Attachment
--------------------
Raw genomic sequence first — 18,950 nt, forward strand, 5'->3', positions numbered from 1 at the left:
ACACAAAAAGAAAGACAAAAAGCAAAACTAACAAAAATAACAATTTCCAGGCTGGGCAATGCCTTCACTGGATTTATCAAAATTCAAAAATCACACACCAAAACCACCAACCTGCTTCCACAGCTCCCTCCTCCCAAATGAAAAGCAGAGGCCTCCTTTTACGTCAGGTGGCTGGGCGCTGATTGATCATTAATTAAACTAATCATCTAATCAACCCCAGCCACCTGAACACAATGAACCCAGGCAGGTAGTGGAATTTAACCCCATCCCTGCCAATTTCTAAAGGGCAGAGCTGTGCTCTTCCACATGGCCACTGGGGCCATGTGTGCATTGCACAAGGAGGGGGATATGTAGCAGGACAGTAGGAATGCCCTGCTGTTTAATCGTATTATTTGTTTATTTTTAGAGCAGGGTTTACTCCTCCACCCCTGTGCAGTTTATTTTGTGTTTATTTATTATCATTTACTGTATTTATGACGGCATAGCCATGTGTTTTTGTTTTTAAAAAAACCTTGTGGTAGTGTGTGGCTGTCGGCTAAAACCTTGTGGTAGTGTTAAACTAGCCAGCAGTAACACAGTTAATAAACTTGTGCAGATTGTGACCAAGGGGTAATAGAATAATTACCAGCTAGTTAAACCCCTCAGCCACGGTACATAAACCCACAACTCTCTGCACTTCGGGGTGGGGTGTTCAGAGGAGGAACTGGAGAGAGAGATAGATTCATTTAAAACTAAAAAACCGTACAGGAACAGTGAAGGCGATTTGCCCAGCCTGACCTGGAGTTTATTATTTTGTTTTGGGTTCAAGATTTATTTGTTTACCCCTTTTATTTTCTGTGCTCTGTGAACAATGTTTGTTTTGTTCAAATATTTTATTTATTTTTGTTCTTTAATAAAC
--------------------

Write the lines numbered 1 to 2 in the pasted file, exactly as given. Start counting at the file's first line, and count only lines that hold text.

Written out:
Raw genomic sequence first — 18,950 nt, forward strand, 5'->3', positions numbered from 1 at the left:
ACACAAAAAGAAAGACAAAAAGCAAAACTAACAAAAATAACAATTTCCAGGCTGGGCAATGCCTTCACTGGATTTATCAAAATTCAAAAATCACACACCAAAACCACCAACCTGCTTCCACAGCTCCCTCCTCCCAAATGAAAAGCAGAGGCCTCCTTTTACGTCAGGTGGCTGGGCGCTGATTGATCATTAATTAAACTAATCATCTAATCAACCCCAGCCACCTGAACACAATGAACCCAGGCAGGTAGTGGAATTTAACCCCATCCCTGCCAATTTCTAAAGGGCAGAGCTGTGCTCTTCCACATGGCCACTGGGGCCATGTGTGCATTGCACAAGGAGGGGGATATGTAGCAGGACAGTAGGAATGCCCTGCTGTTTAATCGTATTATTTGTTTATTTTTAGAGCAGGGTTTACTCCTCCACCCCTGTGCAGTTTATTTTGTGTTTATTTATTATCATTTACTGTATTTATGACGGCATAGCCATGTGTTTTTGTTTTTAAAAAAACCTTGTGGTAGTGTGTGGCTGTCGGCTAAAACCTTGTGGTAGTGTTAAACTAGCCAGCAGTAACACAGTTAATAAACTTGTGCAGATTGTGACCAAGGGGTAATAGAATAATTACCAGCTAGTTAAACCCCTCAGCCACGGTACATAAACCCACAACTCTCTGCACTTCGGGGTGGGGTGTTCAGAGGAGGAACTGGAGAGAGAGATAGATTCATTTAAAACTAAAAAACCGTACAGGAACAGTGAAGGCGATTTGCCCAGCCTGACCTGGAGTTTATTATTTTGTTTTGGGTTCAAGATTTATTTGTTTACCCCTTTTATTTTCTGTGCTCTGTGAACAATGTTTGTTTTGTTCAAATATTTTATTTATTTTTGTTCTTTAATAAAC